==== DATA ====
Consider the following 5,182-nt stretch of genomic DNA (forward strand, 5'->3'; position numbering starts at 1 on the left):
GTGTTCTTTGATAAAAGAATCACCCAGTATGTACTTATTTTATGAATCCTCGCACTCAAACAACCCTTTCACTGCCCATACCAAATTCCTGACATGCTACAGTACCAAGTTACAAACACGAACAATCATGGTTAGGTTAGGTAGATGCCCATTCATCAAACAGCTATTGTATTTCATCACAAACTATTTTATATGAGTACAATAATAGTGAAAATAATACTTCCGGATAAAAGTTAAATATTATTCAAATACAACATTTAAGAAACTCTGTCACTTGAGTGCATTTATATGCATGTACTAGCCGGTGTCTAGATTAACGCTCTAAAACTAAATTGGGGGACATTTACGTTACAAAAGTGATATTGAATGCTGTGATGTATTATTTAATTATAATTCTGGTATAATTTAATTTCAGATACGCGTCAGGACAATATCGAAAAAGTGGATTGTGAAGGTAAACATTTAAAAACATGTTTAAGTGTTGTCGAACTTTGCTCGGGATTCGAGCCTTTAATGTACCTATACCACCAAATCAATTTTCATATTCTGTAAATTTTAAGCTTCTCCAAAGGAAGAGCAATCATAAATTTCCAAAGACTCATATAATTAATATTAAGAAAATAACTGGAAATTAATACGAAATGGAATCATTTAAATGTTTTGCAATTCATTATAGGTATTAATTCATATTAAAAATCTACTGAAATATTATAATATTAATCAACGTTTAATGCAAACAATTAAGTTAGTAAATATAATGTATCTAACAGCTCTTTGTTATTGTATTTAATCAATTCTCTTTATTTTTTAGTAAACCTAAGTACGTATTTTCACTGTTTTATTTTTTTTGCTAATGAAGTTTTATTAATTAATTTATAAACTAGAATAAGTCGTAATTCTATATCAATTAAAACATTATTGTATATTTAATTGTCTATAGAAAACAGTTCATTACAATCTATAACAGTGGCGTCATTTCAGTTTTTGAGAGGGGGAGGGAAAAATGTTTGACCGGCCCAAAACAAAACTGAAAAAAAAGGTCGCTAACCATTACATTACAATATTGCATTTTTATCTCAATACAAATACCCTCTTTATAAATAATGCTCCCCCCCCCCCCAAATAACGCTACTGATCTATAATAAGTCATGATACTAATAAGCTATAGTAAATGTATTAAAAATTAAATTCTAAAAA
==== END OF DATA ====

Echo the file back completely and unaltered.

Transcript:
Consider the following 5,182-nt stretch of genomic DNA (forward strand, 5'->3'; position numbering starts at 1 on the left):
GTGTTCTTTGATAAAAGAATCACCCAGTATGTACTTATTTTATGAATCCTCGCACTCAAACAACCCTTTCACTGCCCATACCAAATTCCTGACATGCTACAGTACCAAGTTACAAACACGAACAATCATGGTTAGGTTAGGTAGATGCCCATTCATCAAACAGCTATTGTATTTCATCACAAACTATTTTATATGAGTACAATAATAGTGAAAATAATACTTCCGGATAAAAGTTAAATATTATTCAAATACAACATTTAAGAAACTCTGTCACTTGAGTGCATTTATATGCATGTACTAGCCGGTGTCTAGATTAACGCTCTAAAACTAAATTGGGGGACATTTACGTTACAAAAGTGATATTGAATGCTGTGATGTATTATTTAATTATAATTCTGGTATAATTTAATTTCAGATACGCGTCAGGACAATATCGAAAAAGTGGATTGTGAAGGTAAACATTTAAAAACATGTTTAAGTGTTGTCGAACTTTGCTCGGGATTCGAGCCTTTAATGTACCTATACCACCAAATCAATTTTCATATTCTGTAAATTTTAAGCTTCTCCAAAGGAAGAGCAATCATAAATTTCCAAAGACTCATATAATTAATATTAAGAAAATAACTGGAAATTAATACGAAATGGAATCATTTAAATGTTTTGCAATTCATTATAGGTATTAATTCATATTAAAAATCTACTGAAATATTATAATATTAATCAACGTTTAATGCAAACAATTAAGTTAGTAAATATAATGTATCTAACAGCTCTTTGTTATTGTATTTAATCAATTCTCTTTATTTTTTAGTAAACCTAAGTACGTATTTTCACTGTTTTATTTTTTTTGCTAATGAAGTTTTATTAATTAATTTATAAACTAGAATAAGTCGTAATTCTATATCAATTAAAACATTATTGTATATTTAATTGTCTATAGAAAACAGTTCATTACAATCTATAACAGTGGCGTCATTTCAGTTTTTGAGAGGGGGAGGGAAAAATGTTTGACCGGCCCAAAACAAAACTGAAAAAAAAGGTCGCTAACCATTACATTACAATATTGCATTTTTATCTCAATACAAATACCCTCTTTATAAATAATGCTCCCCCCCCCCCCAAATAACGCTACTGATCTATAATAAGTCATGATACTAATAAGCTATAGTAAATGTATTAAAAATTAAATTCTAAAAA